A Second Look at the CREATES Act: What's Not Being Said
The Federalist Society Review, Volume 17, Issue 3, Forthcoming
14 Pages Posted: 29 Sep 2016 Last revised: 25 Oct 2016
Date Written: September 28, 2016
The recently introduced CREATES Act would require innovative drug companies to sell their products to their competitors, and it would also require these companies to share with these same competitors the use and distribution arrangements they developed to manage the risks of the products. Supporters describe the bill as the latest remedy for the “regulatory abuse” and “predatory delay tactics” of the innovating pharmaceutical companies and thus part of a broader program to address high drug prices. Earlier proposals relating generally to the same topic, but differing in approach, were introduced in 2014 and 2015 but failed to move forward. Several recent drug pricing controversies have placed the pharmaceutical industry in the spotlight, however, and momentum for the proposal has picked up.
This brief article offers important additional context for understanding the proposal by laying out some of the things that are not being said — about use and distribution restrictions associated with new medicines, about the underlying complaints from the generics industry, and about the design and likely effect of the bill. The first part explains pharmaceutical risk management and FDA’s decades–old practice of requiring use and distribution restrictions for certain drugs to manage risk. The second part critically assesses the complaints levied against the research–based companies and the proposals offered to address those complaints. The final part explores the possible practical effects of the proposed legislation and broader implications for innovation policy.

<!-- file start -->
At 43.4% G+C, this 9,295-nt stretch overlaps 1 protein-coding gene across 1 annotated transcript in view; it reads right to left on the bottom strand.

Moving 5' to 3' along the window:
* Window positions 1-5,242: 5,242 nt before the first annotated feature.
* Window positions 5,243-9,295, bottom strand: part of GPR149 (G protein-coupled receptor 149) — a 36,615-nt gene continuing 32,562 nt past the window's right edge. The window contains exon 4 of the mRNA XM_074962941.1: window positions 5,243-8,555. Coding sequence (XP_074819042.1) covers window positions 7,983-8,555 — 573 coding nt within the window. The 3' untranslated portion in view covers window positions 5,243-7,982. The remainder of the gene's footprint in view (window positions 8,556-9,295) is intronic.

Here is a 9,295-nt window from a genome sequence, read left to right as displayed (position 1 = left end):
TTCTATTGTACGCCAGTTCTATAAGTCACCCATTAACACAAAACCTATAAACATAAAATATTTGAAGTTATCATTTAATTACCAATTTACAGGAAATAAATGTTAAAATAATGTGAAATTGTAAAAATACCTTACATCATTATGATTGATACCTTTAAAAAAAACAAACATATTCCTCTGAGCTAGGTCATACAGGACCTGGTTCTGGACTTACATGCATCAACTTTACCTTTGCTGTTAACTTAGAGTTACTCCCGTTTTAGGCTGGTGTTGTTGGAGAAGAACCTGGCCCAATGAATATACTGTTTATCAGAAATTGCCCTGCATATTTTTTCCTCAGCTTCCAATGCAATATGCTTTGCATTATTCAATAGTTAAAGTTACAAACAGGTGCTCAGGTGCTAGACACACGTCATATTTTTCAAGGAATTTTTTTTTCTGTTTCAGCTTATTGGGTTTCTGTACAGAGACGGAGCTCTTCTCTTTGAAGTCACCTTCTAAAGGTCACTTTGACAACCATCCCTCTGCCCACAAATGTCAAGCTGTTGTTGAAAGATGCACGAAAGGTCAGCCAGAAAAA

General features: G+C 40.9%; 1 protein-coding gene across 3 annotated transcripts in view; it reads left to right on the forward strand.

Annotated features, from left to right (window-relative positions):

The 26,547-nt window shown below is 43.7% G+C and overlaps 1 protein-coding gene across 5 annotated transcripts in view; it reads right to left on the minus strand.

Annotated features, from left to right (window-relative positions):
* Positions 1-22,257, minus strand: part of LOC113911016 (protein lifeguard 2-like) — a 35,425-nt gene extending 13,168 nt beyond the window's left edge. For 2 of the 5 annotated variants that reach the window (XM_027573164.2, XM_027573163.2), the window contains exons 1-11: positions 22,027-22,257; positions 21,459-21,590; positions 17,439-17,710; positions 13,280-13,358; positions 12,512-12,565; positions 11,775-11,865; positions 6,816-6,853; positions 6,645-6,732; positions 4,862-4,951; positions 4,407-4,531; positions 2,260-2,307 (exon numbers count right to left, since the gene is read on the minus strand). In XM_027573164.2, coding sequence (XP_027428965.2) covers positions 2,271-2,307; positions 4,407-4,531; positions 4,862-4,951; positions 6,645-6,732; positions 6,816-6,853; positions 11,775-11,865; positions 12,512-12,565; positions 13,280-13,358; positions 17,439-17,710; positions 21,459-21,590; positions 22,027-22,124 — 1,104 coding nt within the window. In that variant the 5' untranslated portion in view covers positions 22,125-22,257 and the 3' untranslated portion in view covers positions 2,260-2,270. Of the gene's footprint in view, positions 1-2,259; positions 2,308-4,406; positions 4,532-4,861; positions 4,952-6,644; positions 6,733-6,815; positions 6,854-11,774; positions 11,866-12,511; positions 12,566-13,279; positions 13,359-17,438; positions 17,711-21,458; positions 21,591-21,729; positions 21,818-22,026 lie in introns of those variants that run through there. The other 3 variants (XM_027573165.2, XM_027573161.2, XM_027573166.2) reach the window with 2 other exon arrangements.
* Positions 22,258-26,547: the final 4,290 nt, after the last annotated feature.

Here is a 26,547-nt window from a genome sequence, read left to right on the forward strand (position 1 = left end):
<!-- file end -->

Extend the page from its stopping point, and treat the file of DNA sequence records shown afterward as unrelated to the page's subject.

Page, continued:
Keywords: Generic Drugs, Biosimilars, Antitrust, Patent, Legislation, FDA, Drug Pricing, Innovation Policy, Biologics
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